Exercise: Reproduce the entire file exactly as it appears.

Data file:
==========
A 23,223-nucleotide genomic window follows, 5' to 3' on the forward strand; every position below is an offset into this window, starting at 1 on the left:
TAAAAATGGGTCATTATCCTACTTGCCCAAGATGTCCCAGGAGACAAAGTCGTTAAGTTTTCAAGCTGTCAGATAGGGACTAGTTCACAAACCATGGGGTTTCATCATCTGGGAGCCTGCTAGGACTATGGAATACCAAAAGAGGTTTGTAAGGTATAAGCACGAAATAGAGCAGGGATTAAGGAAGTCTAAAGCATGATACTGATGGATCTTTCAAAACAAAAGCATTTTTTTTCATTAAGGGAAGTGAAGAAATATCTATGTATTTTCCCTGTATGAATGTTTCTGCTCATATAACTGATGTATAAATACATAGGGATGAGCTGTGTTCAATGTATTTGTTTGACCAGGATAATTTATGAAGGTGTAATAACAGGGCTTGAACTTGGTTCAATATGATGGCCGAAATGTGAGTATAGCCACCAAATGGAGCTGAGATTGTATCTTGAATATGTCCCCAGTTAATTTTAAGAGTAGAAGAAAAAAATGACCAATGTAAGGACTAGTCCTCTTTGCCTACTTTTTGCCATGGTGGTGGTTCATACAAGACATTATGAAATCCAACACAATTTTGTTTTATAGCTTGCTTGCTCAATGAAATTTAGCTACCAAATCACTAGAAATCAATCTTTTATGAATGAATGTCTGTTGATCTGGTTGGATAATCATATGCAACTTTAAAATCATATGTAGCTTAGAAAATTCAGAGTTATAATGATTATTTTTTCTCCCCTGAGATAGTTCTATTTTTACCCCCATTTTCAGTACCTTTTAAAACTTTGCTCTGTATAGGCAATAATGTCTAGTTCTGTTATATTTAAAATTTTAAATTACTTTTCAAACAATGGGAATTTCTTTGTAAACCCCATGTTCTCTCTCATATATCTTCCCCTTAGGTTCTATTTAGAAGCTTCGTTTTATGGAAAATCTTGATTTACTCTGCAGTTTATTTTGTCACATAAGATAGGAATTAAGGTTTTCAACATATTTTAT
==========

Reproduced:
A 23,223-nucleotide genomic window follows, 5' to 3' on the forward strand; every position below is an offset into this window, starting at 1 on the left:
TAAAAATGGGTCATTATCCTACTTGCCCAAGATGTCCCAGGAGACAAAGTCGTTAAGTTTTCAAGCTGTCAGATAGGGACTAGTTCACAAACCATGGGGTTTCATCATCTGGGAGCCTGCTAGGACTATGGAATACCAAAAGAGGTTTGTAAGGTATAAGCACGAAATAGAGCAGGGATTAAGGAAGTCTAAAGCATGATACTGATGGATCTTTCAAAACAAAAGCATTTTTTTTCATTAAGGGAAGTGAAGAAATATCTATGTATTTTCCCTGTATGAATGTTTCTGCTCATATAACTGATGTATAAATACATAGGGATGAGCTGTGTTCAATGTATTTGTTTGACCAGGATAATTTATGAAGGTGTAATAACAGGGCTTGAACTTGGTTCAATATGATGGCCGAAATGTGAGTATAGCCACCAAATGGAGCTGAGATTGTATCTTGAATATGTCCCCAGTTAATTTTAAGAGTAGAAGAAAAAAATGACCAATGTAAGGACTAGTCCTCTTTGCCTACTTTTTGCCATGGTGGTGGTTCATACAAGACATTATGAAATCCAACACAATTTTGTTTTATAGCTTGCTTGCTCAATGAAATTTAGCTACCAAATCACTAGAAATCAATCTTTTATGAATGAATGTCTGTTGATCTGGTTGGATAATCATATGCAACTTTAAAATCATATGTAGCTTAGAAAATTCAGAGTTATAATGATTATTTTTTCTCCCCTGAGATAGTTCTATTTTTACCCCCATTTTCAGTACCTTTTAAAACTTTGCTCTGTATAGGCAATAATGTCTAGTTCTGTTATATTTAAAATTTTAAATTACTTTTCAAACAATGGGAATTTCTTTGTAAACCCCATGTTCTCTCTCATATATCTTCCCCTTAGGTTCTATTTAGAAGCTTCGTTTTATGGAAAATCTTGATTTACTCTGCAGTTTATTTTGTCACATAAGATAGGAATTAAGGTTTTCAACATATTTTAT